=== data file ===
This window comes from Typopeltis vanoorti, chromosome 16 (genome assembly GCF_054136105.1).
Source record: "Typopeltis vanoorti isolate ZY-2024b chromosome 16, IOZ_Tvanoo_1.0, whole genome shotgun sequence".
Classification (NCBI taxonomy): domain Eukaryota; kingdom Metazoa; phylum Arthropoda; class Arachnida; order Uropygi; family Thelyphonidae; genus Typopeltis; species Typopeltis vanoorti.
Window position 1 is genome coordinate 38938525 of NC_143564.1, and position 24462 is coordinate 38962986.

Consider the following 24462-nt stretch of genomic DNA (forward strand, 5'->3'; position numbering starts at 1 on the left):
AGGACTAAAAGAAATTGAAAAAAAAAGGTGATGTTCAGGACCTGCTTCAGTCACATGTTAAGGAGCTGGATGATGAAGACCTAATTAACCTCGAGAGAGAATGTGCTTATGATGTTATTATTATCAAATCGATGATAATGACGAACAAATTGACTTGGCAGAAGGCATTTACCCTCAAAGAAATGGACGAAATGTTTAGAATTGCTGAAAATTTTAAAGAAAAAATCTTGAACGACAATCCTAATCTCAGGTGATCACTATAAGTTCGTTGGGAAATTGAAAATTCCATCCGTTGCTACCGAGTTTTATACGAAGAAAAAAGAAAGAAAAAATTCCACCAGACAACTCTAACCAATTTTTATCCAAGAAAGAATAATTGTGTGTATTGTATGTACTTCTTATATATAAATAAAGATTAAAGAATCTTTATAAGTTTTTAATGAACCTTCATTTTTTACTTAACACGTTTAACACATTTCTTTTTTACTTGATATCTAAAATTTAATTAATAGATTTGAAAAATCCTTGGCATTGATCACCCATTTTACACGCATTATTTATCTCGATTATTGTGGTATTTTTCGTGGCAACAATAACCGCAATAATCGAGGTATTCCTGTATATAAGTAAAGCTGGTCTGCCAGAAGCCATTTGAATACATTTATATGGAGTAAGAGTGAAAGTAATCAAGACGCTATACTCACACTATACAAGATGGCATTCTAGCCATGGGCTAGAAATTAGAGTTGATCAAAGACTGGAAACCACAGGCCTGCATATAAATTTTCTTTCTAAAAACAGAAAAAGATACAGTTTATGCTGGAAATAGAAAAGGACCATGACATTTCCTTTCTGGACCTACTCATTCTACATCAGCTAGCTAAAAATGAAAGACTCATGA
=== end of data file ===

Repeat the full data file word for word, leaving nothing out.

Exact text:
This window comes from Typopeltis vanoorti, chromosome 16 (genome assembly GCF_054136105.1).
Source record: "Typopeltis vanoorti isolate ZY-2024b chromosome 16, IOZ_Tvanoo_1.0, whole genome shotgun sequence".
Classification (NCBI taxonomy): domain Eukaryota; kingdom Metazoa; phylum Arthropoda; class Arachnida; order Uropygi; family Thelyphonidae; genus Typopeltis; species Typopeltis vanoorti.
Window position 1 is genome coordinate 38938525 of NC_143564.1, and position 24462 is coordinate 38962986.

Consider the following 24462-nt stretch of genomic DNA (forward strand, 5'->3'; position numbering starts at 1 on the left):
AGGACTAAAAGAAATTGAAAAAAAAAGGTGATGTTCAGGACCTGCTTCAGTCACATGTTAAGGAGCTGGATGATGAAGACCTAATTAACCTCGAGAGAGAATGTGCTTATGATGTTATTATTATCAAATCGATGATAATGACGAACAAATTGACTTGGCAGAAGGCATTTACCCTCAAAGAAATGGACGAAATGTTTAGAATTGCTGAAAATTTTAAAGAAAAAATCTTGAACGACAATCCTAATCTCAGGTGATCACTATAAGTTCGTTGGGAAATTGAAAATTCCATCCGTTGCTACCGAGTTTTATACGAAGAAAAAAGAAAGAAAAAATTCCACCAGACAACTCTAACCAATTTTTATCCAAGAAAGAATAATTGTGTGTATTGTATGTACTTCTTATATATAAATAAAGATTAAAGAATCTTTATAAGTTTTTAATGAACCTTCATTTTTTACTTAACACGTTTAACACATTTCTTTTTTACTTGATATCTAAAATTTAATTAATAGATTTGAAAAATCCTTGGCATTGATCACCCATTTTACACGCATTATTTATCTCGATTATTGTGGTATTTTTCGTGGCAACAATAACCGCAATAATCGAGGTATTCCTGTATATAAGTAAAGCTGGTCTGCCAGAAGCCATTTGAATACATTTATATGGAGTAAGAGTGAAAGTAATCAAGACGCTATACTCACACTATACAAGATGGCATTCTAGCCATGGGCTAGAAATTAGAGTTGATCAAAGACTGGAAACCACAGGCCTGCATATAAATTTTCTTTCTAAAAACAGAAAAAGATACAGTTTATGCTGGAAATAGAAAAGGACCATGACATTTCCTTTCTGGACCTACTCATTCTACATCAGCTAGCTAAAAATGAAAGACTCATGA